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Fund flow to renewable energy down to a trickle

According to reports,  are private equity (PE) funds shying away from India’s renewable energy sector? According to Venture Intelligence Data, total investment into the segment fell 35% in the first six months of 2013, compared with the same period last year.

This year’s drop is significant, considering that 2012 reported a growth of 144%. However, industry sources say this is a temporary phenomenon. According to them, things will normalise soon thanks to the potential and demand for electricity in India.

PEs invested $304 million across five deals into the renewable energy segment during the January-June 2013 period, compared to $462 million across 12 deals in the corresponding period last year. In 2011, this $189.64 million and 10 deals. Two major investments reported this year were GIC’s $151-million investment in Greenko Group in March and Goldman Sachs’ $135 million in ReNew Wind Power in June.

The fall in investment was led by the wind energy segment, which attracted only $142.5 million through two deals, compared to $354.1 million in six deals in 2012 and $150.5 million across four deals in 2011. In solar, PE funds infused $29.13 million through three deals in 2012, but not a single investment was made in 2013.

However, PEs’ interest in companies that generate power through multiple sources have increased. So far this year, $152.5 million has been infused into such companies, compared to $49 million a year ago. Similarly, in hydel, not a single deal was reported in 2011 and 2012; but there was one deal worth $8.6 million in 2013, according to Venture Intelligence data.

“Overall, PE investments generically is low due to global economic slowdown, so the slowdown of investment is not unique to this sector,” says Karthikeyan Ranganathan, partner and head of investments in infrastructure and alternate energy at Baring Private Equity Partners (India) Ltd, which has invested in Chennai-based Auro Mira Energy, which has interest in wind, small-hydel and biomass projects.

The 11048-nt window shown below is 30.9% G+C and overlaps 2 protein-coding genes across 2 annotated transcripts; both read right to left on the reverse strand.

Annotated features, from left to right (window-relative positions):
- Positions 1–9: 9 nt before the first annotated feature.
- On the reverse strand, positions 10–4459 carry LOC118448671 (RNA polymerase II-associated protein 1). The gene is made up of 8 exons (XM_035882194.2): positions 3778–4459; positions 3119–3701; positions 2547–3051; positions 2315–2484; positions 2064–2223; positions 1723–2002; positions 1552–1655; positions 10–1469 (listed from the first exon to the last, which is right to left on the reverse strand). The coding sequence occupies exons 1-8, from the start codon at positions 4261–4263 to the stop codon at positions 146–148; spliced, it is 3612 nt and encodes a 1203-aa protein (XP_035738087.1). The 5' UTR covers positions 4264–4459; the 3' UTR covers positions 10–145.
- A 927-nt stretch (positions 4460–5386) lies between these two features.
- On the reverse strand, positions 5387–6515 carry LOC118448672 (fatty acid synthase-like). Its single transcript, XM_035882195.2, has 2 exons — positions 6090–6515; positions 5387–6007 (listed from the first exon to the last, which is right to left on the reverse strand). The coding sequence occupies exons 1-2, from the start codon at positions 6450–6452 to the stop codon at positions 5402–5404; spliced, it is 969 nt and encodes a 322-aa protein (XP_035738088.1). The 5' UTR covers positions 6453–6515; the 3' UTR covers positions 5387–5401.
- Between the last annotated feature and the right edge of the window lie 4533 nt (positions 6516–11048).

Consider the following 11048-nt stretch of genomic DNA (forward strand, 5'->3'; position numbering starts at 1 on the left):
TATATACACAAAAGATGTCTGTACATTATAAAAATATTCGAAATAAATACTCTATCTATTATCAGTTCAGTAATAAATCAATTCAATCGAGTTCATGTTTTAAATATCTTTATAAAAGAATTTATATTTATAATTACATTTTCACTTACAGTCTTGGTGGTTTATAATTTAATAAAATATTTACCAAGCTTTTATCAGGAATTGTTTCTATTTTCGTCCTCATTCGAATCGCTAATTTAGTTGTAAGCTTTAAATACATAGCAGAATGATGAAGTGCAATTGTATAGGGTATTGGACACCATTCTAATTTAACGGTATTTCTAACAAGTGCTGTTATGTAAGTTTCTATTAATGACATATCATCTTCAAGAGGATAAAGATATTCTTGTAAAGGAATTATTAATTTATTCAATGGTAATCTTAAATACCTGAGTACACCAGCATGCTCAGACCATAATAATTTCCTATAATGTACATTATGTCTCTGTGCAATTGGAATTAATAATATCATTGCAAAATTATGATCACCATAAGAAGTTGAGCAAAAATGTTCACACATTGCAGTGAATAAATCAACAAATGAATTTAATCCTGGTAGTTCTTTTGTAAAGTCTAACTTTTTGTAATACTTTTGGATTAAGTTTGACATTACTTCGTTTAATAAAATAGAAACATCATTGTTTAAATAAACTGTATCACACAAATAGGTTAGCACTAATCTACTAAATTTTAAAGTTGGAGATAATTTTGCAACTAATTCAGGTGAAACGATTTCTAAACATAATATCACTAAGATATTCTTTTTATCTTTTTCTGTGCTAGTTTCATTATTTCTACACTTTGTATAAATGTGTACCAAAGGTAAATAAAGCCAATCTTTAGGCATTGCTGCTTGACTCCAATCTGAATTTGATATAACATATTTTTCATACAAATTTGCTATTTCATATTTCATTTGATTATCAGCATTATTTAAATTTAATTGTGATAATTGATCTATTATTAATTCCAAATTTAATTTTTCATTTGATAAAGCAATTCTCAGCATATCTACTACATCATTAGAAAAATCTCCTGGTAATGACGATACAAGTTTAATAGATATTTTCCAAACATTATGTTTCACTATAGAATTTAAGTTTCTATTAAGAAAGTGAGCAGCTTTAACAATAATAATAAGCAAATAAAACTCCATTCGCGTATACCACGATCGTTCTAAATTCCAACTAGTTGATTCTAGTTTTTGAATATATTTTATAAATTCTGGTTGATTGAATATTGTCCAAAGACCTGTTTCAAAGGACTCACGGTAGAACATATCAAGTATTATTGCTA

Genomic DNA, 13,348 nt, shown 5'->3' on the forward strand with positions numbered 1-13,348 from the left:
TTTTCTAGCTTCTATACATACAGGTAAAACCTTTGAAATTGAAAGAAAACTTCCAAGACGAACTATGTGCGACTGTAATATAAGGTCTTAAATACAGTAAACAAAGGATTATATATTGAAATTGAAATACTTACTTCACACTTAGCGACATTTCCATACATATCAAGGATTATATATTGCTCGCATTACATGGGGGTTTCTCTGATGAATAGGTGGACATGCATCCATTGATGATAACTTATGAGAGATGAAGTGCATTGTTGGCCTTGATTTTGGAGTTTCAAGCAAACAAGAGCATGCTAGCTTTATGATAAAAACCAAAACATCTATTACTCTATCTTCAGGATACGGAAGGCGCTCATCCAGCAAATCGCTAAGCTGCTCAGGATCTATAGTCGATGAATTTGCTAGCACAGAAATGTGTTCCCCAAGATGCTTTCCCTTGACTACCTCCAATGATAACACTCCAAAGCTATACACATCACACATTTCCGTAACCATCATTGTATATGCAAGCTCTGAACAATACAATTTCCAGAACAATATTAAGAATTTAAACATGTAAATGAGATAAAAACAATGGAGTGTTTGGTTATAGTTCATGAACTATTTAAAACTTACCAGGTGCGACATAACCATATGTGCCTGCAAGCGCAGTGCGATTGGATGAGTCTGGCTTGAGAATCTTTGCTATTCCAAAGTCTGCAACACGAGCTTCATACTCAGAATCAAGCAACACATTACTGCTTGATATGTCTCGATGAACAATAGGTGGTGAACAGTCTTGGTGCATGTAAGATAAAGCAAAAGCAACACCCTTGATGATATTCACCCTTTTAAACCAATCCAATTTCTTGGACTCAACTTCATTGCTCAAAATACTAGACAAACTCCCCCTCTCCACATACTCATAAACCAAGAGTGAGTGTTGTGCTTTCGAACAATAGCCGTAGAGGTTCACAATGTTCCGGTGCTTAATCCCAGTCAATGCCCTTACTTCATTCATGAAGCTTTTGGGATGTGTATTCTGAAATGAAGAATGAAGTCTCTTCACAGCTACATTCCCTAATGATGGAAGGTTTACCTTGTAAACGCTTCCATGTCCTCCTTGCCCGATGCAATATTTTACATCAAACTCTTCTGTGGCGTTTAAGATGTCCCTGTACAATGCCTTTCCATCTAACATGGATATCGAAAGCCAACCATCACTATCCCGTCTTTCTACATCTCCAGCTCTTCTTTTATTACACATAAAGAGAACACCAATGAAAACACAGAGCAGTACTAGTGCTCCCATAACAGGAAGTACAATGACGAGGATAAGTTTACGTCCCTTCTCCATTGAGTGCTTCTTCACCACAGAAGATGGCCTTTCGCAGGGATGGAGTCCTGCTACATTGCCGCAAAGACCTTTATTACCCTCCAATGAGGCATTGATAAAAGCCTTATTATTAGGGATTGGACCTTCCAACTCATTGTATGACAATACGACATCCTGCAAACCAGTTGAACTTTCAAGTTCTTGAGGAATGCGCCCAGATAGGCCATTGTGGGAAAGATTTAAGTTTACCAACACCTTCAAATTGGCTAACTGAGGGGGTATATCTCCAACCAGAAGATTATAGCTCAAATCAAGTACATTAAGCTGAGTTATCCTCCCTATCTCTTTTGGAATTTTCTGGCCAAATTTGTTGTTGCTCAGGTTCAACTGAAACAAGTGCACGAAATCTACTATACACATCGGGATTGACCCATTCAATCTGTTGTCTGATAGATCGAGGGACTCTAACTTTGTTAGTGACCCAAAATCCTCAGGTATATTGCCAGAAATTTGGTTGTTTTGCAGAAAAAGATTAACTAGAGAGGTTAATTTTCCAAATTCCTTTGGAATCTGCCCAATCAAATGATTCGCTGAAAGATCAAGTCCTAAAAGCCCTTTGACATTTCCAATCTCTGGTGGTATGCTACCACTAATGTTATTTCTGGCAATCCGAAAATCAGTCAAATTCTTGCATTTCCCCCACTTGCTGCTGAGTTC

Agrees Avinash Gupta, leader (financial advisory) and senior director, Deloitte India. “Overall, it may not be a good year not only for this sector, but for PE flow into the country. People will write the cheque once things get better.”

Ramesh Kymal, chairman of Indian Wind Turbine Manufacturers Association (IWTMA) says that companies have invested about Rs 600 crore in Tamil Nadu, which accounts 40% of India’s wind farms, this year, compared to Rs 1,500 crore a year ago. This situation is not limited to Tamil Nadu, but across the country. According to IDFC’s Annual Report 2012-13, while the 11th Plan period saw renewable energy-based plants adding 16.74 GW, renewable energy capacity addition in FY13 was only 1.35 GW.

Some states have even asked wind power plants to close operations in favour of cheaper, traditional power options, the report says. It adds that state utility companies have asked for a portion of renewable energy certificate (REC) revenue from developers and increased transmission charges on wind power plants, which further discouraged wind power generation. REC is a tradable certificate that represents 1,000 units of power generated from renewable sources and sold to the grid.

However, players are optimistic about the prospects of the sector. The managing director of a large company, which has interests in wind and solar, says he is bullish about the sector.

“Investments in renewable energy will only increase. There are, however, operational issues across wind, solar and hydro and they need to be addressed. Also, there are funds that have a dedicated investment strategy for renewable energy and they will invest,” says a fund manager.
The industry is hopeful of a revival. According to Gupta and Ranganathan, fresh investment flow into the sector will depend on the stability of the rupee, regulation and the government, among other factors.

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